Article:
As regular readers of this blog will know, I’m a huge fan of Projects Essential II for its low-cost, minimalistic approach that gets all the basics right. They don’t have any fancy features, but they sound great and won’t ruin your precious vinyl records. For $300 (£209) you can’t go wrong on a budget.
One of the great things about project turntables is you can easily upgrade them with a number accessories should you have the budget and inclination further down the line.
Here are just some of the upgrades you can make to significantly improve your investment:
Replace the felt Mat with Cork
This upgrade is one of the easiest and most significant upgrades you can make to the Essential II (or any other turntable with an MDF or metal platter for that matter). A cork mat replaces the thin, flimsy felt mat that’s included with your turntable and improves the sound quality significantly by reducing resonance and improving contact.
How does it help?
Vinyl records sound best when the playable surface area makes consistent, secure contact with the plater. The problem is, records aren’t made entirely flat, and because the grooves are cut into the disc, both the edges and label are raised. A high-quality cork mat will account for these extrusions by cutting space for the label and allowing the records edge to hang over the sides. The result is a tighter, more focused sound.
Additionally, Cork mats are less prone to static. The standard felt mat supplied with Project turntables can easily collect dust and dirt through static charge, which in-turn is transferred to your records causing undesirable pops and click. My verdict – make this change right away if you can afford it.
Note: Don’t be tempted to cheap out when buying a cork mat. Some cheaper models do not feature a label in-dent.
Replace the MDF platter with an Acrylic (Acryl it E)
If your budget will stretch a little further, you can skip the cork mat and jump straight to an audiophile Acrylic platter. Acrylic is regarded by most as the best material for turntable platters. They significantly reduce turntable resonance and allow you to place the record directly onto the platter with no slip mat required. This can significantly improve playback performance by reducing the chance of mis-tracking caused by movement between the mat and platter.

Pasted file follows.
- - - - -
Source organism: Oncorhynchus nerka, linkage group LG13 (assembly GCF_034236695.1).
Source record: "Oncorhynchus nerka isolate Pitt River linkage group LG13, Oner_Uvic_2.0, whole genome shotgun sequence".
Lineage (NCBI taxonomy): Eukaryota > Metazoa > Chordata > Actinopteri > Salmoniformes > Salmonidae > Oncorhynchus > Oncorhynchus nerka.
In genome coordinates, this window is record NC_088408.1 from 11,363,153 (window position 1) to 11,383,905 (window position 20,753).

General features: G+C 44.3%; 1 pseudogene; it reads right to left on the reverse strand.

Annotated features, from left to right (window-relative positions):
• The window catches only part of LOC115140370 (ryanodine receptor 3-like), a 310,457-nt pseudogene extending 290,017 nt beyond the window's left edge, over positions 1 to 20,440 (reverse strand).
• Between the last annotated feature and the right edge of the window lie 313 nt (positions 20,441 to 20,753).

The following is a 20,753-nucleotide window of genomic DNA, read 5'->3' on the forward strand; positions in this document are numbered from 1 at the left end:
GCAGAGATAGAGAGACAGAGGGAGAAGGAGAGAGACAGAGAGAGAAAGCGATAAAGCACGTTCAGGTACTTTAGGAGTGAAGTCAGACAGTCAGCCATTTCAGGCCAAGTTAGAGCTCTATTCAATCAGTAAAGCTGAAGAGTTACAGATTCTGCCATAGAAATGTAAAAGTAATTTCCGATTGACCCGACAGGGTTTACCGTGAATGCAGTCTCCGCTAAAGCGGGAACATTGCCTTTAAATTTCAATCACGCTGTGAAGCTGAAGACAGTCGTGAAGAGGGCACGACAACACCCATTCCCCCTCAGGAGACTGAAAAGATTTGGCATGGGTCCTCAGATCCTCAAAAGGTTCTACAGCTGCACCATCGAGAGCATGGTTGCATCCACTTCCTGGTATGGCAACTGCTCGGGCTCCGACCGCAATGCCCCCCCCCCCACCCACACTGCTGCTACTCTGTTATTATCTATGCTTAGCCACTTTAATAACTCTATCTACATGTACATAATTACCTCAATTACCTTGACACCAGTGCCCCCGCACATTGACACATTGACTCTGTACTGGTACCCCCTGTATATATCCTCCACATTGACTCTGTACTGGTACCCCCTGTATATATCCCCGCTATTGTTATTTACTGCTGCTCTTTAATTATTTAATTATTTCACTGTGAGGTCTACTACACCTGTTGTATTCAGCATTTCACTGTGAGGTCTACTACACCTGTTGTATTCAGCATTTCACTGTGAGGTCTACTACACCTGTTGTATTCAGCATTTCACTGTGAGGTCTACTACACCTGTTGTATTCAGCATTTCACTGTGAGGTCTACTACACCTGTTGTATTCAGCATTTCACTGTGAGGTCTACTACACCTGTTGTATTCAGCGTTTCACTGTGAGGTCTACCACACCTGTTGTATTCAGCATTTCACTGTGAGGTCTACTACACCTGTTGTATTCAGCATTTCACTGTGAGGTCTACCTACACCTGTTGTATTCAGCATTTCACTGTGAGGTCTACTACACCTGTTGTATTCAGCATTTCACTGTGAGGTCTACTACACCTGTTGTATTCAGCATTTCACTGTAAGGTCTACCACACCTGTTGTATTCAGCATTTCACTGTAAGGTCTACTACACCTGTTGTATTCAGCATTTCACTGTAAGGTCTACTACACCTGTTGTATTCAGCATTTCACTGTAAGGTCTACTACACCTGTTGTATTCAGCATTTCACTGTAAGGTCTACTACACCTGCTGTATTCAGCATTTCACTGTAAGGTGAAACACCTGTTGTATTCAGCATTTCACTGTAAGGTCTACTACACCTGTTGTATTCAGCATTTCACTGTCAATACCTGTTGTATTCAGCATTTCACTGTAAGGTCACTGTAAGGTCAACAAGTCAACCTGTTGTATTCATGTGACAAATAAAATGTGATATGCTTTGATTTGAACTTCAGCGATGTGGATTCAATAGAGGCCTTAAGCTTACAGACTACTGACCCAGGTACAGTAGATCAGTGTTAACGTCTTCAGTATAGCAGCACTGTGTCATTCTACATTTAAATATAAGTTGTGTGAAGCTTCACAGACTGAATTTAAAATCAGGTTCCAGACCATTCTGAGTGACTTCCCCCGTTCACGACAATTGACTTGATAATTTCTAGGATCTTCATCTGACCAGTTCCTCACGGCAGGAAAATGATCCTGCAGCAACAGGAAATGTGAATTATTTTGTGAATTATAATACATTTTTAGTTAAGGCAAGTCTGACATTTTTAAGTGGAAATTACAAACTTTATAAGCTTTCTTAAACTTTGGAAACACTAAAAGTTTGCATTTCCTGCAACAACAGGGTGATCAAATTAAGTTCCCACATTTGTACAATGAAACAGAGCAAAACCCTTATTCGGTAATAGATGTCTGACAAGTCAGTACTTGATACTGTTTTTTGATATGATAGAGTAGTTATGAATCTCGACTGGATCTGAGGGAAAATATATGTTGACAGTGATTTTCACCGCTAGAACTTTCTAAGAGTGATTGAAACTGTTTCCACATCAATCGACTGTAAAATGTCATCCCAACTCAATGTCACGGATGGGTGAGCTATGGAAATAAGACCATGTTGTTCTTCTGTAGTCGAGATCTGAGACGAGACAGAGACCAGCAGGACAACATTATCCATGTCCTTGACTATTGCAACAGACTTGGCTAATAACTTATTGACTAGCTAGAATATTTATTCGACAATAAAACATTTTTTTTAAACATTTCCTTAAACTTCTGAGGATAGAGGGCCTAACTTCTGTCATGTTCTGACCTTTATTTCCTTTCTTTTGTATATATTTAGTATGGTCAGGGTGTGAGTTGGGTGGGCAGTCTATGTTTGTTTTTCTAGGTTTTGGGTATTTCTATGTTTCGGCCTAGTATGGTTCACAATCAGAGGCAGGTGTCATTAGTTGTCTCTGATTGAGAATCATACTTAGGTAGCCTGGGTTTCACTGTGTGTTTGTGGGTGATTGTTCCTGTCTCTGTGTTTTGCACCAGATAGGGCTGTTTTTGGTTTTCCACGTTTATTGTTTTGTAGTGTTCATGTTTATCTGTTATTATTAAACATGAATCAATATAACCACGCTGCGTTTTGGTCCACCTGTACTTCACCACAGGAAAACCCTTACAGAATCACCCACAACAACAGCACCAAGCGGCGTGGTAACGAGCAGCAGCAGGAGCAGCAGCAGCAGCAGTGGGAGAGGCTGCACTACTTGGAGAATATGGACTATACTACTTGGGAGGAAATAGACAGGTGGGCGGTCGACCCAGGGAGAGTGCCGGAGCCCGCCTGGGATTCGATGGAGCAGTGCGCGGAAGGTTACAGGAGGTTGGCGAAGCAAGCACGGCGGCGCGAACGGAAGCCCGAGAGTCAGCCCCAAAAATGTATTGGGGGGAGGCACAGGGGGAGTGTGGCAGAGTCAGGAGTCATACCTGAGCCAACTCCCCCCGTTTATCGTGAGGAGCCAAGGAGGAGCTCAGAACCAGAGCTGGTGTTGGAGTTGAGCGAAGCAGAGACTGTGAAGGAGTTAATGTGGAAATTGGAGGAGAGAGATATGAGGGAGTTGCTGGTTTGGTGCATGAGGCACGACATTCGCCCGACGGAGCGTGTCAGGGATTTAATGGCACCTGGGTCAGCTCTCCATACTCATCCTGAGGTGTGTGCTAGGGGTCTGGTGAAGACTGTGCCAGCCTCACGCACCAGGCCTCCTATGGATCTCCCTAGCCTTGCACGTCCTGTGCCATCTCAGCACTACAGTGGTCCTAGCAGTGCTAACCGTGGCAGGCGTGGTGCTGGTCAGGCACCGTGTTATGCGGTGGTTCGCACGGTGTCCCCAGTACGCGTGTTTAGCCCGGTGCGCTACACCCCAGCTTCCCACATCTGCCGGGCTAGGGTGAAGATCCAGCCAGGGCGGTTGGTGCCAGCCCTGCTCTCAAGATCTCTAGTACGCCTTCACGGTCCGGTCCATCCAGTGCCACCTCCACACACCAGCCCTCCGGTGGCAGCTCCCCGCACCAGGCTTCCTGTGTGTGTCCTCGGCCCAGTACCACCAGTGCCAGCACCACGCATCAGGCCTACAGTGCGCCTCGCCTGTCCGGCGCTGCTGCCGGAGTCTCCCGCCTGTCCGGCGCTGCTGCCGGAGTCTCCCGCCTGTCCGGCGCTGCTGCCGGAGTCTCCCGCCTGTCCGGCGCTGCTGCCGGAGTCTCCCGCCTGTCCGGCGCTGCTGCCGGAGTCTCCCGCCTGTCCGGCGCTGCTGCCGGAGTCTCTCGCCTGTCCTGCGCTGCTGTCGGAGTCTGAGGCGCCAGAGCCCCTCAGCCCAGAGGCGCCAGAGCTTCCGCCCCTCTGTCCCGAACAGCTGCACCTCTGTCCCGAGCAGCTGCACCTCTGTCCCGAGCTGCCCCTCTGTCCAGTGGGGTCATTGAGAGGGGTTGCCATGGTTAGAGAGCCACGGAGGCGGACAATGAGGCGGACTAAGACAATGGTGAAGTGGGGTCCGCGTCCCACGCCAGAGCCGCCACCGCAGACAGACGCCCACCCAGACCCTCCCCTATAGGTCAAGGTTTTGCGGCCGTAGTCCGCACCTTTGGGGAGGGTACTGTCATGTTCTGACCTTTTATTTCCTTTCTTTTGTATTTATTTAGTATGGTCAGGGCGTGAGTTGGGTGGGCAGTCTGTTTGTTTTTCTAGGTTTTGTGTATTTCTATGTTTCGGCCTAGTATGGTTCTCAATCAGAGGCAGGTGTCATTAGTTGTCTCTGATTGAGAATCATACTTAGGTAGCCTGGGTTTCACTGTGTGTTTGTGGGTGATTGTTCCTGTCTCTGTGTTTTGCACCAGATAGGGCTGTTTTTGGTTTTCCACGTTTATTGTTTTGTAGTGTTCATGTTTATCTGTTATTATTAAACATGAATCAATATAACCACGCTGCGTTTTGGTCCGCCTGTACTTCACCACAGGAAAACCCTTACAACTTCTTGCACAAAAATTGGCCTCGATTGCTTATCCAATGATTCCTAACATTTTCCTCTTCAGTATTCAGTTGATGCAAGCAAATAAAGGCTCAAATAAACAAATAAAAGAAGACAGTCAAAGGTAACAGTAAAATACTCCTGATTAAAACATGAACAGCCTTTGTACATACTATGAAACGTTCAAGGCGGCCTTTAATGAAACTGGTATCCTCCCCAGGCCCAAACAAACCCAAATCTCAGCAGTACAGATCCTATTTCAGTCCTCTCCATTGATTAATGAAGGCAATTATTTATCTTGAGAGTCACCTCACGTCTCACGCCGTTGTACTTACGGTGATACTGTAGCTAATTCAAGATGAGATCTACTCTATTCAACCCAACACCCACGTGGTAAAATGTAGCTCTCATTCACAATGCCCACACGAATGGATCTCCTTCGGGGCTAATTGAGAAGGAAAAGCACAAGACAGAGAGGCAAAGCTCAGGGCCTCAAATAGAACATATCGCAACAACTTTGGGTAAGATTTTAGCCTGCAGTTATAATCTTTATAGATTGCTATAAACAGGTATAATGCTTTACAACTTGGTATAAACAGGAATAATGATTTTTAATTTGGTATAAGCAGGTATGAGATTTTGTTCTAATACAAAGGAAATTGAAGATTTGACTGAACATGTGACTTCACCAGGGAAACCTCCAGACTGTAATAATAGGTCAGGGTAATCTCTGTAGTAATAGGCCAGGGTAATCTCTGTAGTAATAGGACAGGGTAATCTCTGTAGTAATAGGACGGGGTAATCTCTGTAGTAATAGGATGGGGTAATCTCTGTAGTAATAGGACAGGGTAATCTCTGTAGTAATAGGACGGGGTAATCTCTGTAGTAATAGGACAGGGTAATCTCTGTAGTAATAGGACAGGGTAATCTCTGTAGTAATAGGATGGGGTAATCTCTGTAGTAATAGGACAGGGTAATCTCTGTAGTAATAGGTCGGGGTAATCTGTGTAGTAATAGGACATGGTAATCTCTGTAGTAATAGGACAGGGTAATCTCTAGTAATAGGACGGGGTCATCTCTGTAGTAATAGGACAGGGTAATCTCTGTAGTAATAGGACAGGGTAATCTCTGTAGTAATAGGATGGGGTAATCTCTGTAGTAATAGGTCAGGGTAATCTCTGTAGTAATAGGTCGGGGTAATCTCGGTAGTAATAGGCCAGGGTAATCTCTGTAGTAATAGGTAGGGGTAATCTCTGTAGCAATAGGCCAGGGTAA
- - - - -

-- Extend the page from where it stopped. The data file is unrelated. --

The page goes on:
Acryl it E is a simple and effective upgrade; simply remove your stock MDF platter and replace with the new Acrylic upgrade. With the absence of a soft mat, the lower frequencies will be tighter, the midrange firmer, and high-frequencies clearer and accentuated.
Note: It might seem like witch craft that a simple change of material can affect the sound of your vinyl records, but it’s more logical that you might thing. What you have to remember is that your stylus is reading grooves that are microscopic. Each groove is narrower than a human hair, and any minute movement can affect tracking and ultimately cause distortion. The more precise your tracking, the better your records will sound and age.
Use a Clamp It
There is much debate across the audiophile community as to whether or not using a clamp is necessary or beneficial. In my experience, they can help with resonance and stability, but more importantly, they’re essential in helping to increase the stability of mildly warped records. Once again, records sound best when the playing surface sits evenly across the record platter or slip mat – any warping of the records surface will create gaps. A record clamp improves the stability of contact between the record and your turntable platter, which reduces unwanted resonance and improves tone. Even if your records aren’t warped, a record clap will improve contact and prevent the record from slipping.
The Project Clamp It will not apply any undue pressure to your record, and it can be adjusted depending on the records condition. Project recommend this accessory for use with a Cork mat or Acrylic plater (as per above). They look pretty snazzy when the record is spinning, too.